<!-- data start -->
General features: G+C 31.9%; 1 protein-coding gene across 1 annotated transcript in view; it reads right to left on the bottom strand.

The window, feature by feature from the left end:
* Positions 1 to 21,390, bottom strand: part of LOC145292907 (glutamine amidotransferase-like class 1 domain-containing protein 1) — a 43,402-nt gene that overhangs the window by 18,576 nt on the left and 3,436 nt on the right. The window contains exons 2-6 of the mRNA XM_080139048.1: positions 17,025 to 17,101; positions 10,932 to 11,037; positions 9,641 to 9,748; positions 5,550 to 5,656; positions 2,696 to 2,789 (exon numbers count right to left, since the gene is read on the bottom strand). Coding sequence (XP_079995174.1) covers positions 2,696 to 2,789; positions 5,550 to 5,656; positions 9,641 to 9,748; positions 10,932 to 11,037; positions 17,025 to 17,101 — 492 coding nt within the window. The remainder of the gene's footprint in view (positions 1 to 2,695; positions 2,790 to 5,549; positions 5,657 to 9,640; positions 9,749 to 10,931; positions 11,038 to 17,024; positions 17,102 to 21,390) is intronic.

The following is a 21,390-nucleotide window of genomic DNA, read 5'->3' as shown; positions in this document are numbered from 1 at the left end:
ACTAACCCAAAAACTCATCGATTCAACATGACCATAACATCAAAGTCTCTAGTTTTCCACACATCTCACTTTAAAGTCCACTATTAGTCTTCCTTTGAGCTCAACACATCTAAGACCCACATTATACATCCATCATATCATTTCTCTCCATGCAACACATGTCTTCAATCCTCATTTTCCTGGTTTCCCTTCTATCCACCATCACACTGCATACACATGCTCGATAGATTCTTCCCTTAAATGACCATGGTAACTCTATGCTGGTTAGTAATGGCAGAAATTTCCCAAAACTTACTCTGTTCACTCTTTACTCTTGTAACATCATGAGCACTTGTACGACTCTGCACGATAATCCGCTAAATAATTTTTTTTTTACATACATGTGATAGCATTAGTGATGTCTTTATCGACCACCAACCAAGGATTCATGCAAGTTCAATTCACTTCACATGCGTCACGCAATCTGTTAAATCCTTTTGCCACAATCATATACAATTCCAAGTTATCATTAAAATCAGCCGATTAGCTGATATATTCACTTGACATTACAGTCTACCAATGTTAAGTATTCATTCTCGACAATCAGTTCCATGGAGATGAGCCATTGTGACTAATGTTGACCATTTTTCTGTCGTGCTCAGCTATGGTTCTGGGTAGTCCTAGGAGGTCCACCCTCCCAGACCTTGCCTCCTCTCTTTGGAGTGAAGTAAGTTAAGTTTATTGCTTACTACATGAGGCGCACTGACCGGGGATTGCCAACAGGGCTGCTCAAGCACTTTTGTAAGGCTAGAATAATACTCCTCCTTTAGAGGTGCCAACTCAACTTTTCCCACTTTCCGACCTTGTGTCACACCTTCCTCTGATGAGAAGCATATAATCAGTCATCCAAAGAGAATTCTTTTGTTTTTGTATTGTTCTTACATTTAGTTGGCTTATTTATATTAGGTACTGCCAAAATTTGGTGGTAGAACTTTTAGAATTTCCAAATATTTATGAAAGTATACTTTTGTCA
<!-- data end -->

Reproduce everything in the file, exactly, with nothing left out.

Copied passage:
General features: G+C 31.9%; 1 protein-coding gene across 1 annotated transcript in view; it reads right to left on the bottom strand.

The window, feature by feature from the left end:
* Positions 1 to 21,390, bottom strand: part of LOC145292907 (glutamine amidotransferase-like class 1 domain-containing protein 1) — a 43,402-nt gene that overhangs the window by 18,576 nt on the left and 3,436 nt on the right. The window contains exons 2-6 of the mRNA XM_080139048.1: positions 17,025 to 17,101; positions 10,932 to 11,037; positions 9,641 to 9,748; positions 5,550 to 5,656; positions 2,696 to 2,789 (exon numbers count right to left, since the gene is read on the bottom strand). Coding sequence (XP_079995174.1) covers positions 2,696 to 2,789; positions 5,550 to 5,656; positions 9,641 to 9,748; positions 10,932 to 11,037; positions 17,025 to 17,101 — 492 coding nt within the window. The remainder of the gene's footprint in view (positions 1 to 2,695; positions 2,790 to 5,549; positions 5,657 to 9,640; positions 9,749 to 10,931; positions 11,038 to 17,024; positions 17,102 to 21,390) is intronic.

The following is a 21,390-nucleotide window of genomic DNA, read 5'->3' as shown; positions in this document are numbered from 1 at the left end:
ACTAACCCAAAAACTCATCGATTCAACATGACCATAACATCAAAGTCTCTAGTTTTCCACACATCTCACTTTAAAGTCCACTATTAGTCTTCCTTTGAGCTCAACACATCTAAGACCCACATTATACATCCATCATATCATTTCTCTCCATGCAACACATGTCTTCAATCCTCATTTTCCTGGTTTCCCTTCTATCCACCATCACACTGCATACACATGCTCGATAGATTCTTCCCTTAAATGACCATGGTAACTCTATGCTGGTTAGTAATGGCAGAAATTTCCCAAAACTTACTCTGTTCACTCTTTACTCTTGTAACATCATGAGCACTTGTACGACTCTGCACGATAATCCGCTAAATAATTTTTTTTTTACATACATGTGATAGCATTAGTGATGTCTTTATCGACCACCAACCAAGGATTCATGCAAGTTCAATTCACTTCACATGCGTCACGCAATCTGTTAAATCCTTTTGCCACAATCATATACAATTCCAAGTTATCATTAAAATCAGCCGATTAGCTGATATATTCACTTGACATTACAGTCTACCAATGTTAAGTATTCATTCTCGACAATCAGTTCCATGGAGATGAGCCATTGTGACTAATGTTGACCATTTTTCTGTCGTGCTCAGCTATGGTTCTGGGTAGTCCTAGGAGGTCCACCCTCCCAGACCTTGCCTCCTCTCTTTGGAGTGAAGTAAGTTAAGTTTATTGCTTACTACATGAGGCGCACTGACCGGGGATTGCCAACAGGGCTGCTCAAGCACTTTTGTAAGGCTAGAATAATACTCCTCCTTTAGAGGTGCCAACTCAACTTTTCCCACTTTCCGACCTTGTGTCACACCTTCCTCTGATGAGAAGCATATAATCAGTCATCCAAAGAGAATTCTTTTGTTTTTGTATTGTTCTTACATTTAGTTGGCTTATTTATATTAGGTACTGCCAAAATTTGGTGGTAGAACTTTTAGAATTTCCAAATATTTATGAAAGTATACTTTTGTCA